Disparities between Rural and Urban Areas of the Central Region of Saudi Arabia in the Utilization and Time-Centeredness of Emergency Medical Services

Hassan N. Moafa*, Sander Martijn Job van Kuijk, Dhafer M. Alqahtani, Mohammed E. Moukhyer, Harm R. Haak

*Corresponding author for this work

Research output: Contribution to journalArticleAcademicpeer-review

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The purpose of this study was to explore differences in characteristics of missions dispatched by Emergency Medical Services (EMS) between rural and urban areas of Riyadh province in Saudi Arabia (SA). It also aimed at identifying weaknesses related to utilization and Response Time (RT). The study retrospectively evaluated 146,639 completed missions in 2018 by measuring the utilization rate in rural and urban areas. The study shows there are six times more ambulance crews available for rural areas compared to urban. There were 22.1 missions per 1000 urban inhabitants and 11.2 missions per 1000 in rural areas. The median RT for high urgent trauma cases was 20.2 min in rural compared to 15.2 min in urban areas (p <0.001). In urban areas, the median RT for high urgent medical cases was 16.1 min, while it was 15.2 min for high urgent trauma cases. Around 62.3% of emergency cases in urban and 56.5% in rural areas were responded to within 20.00 min. Women utilized EMS less frequently. The RT was increased in urban areas compared to previous studies. The RT in the central region of SA has been identified as equal, or less than 20.00 min in 62.4% of all emergency cases. To further improve adherence to the 20 ' target, reorganizing the lowest urgent cases in the rural areas seems necessary.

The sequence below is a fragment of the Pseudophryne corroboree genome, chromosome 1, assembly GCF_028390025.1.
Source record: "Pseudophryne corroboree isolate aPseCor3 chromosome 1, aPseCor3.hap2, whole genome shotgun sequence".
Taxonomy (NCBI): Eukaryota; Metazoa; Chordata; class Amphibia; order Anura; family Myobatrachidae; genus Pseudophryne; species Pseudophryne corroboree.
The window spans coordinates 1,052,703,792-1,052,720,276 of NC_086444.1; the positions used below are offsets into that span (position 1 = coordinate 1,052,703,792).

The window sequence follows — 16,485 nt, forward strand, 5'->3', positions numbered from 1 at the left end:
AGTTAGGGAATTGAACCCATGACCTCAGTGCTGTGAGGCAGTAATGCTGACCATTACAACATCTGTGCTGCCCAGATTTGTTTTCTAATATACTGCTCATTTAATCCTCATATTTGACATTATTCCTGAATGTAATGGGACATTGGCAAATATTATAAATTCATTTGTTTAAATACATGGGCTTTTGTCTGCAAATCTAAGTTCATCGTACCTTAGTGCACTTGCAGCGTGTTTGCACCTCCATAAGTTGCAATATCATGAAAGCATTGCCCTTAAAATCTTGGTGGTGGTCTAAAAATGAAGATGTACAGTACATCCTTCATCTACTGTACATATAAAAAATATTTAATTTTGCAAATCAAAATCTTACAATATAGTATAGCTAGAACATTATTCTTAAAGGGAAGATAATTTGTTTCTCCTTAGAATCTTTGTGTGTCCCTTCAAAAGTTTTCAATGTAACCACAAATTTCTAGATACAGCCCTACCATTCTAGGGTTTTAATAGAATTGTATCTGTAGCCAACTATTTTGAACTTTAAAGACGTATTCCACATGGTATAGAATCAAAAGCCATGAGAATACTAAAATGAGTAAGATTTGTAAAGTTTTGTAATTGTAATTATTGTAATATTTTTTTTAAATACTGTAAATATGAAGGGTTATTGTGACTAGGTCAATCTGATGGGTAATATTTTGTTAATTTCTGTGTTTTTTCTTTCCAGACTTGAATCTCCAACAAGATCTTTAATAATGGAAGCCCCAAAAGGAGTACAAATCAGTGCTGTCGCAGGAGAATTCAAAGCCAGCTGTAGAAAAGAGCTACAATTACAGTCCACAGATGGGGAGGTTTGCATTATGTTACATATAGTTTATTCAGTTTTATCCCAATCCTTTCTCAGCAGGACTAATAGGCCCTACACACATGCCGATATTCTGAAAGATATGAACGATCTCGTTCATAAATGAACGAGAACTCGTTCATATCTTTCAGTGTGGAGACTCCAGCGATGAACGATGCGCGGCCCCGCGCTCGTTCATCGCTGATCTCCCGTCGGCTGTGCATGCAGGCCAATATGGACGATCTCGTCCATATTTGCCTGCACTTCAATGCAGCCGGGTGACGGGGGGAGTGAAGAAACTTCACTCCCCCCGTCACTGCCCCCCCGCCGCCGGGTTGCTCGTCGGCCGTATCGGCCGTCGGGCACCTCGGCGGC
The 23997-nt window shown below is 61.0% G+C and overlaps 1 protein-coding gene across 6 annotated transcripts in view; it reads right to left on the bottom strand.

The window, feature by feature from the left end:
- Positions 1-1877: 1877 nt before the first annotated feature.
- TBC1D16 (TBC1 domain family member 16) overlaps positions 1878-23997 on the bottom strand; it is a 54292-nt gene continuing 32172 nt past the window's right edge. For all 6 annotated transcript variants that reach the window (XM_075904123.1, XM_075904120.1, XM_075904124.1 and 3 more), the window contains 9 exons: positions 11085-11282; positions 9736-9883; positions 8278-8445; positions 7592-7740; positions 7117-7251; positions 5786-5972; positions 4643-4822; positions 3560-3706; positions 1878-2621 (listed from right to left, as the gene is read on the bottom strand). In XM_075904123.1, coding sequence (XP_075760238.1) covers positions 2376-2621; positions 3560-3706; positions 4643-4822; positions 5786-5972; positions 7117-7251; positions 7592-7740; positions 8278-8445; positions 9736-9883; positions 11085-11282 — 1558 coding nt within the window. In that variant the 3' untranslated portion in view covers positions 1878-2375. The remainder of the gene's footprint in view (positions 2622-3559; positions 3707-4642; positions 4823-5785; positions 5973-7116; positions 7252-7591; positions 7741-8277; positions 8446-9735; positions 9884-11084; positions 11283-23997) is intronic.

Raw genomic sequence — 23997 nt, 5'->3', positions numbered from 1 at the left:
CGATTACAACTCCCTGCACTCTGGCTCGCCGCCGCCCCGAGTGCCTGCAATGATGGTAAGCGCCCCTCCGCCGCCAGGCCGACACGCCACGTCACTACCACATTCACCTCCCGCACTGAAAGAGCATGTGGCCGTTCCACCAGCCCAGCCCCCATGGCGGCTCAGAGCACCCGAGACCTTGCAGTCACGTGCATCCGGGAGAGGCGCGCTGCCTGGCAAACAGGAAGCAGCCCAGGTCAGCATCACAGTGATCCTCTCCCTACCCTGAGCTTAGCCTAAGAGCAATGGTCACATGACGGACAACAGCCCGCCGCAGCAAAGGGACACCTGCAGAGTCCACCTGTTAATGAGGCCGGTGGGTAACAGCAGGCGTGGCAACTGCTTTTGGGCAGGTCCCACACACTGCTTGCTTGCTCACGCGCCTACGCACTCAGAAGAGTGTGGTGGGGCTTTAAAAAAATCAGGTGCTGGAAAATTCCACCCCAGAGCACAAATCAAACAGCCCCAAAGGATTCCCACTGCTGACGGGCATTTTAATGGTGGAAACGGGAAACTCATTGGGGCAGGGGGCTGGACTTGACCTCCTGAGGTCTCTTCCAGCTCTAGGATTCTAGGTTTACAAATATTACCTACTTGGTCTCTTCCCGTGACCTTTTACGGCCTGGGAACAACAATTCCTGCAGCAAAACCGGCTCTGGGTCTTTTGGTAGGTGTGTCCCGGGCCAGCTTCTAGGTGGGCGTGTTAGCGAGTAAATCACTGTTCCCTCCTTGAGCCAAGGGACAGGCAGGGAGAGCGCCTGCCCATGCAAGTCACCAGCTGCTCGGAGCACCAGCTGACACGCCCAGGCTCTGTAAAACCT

Original languageEnglish
Article number7944
Number of pages14
JournalInternational Journal of Environmental Research and Public Health
Issue number21
Publication statusPublished - Nov 2020


  • emergency medical services
  • utilization
  • response time
  • rural
  • urban

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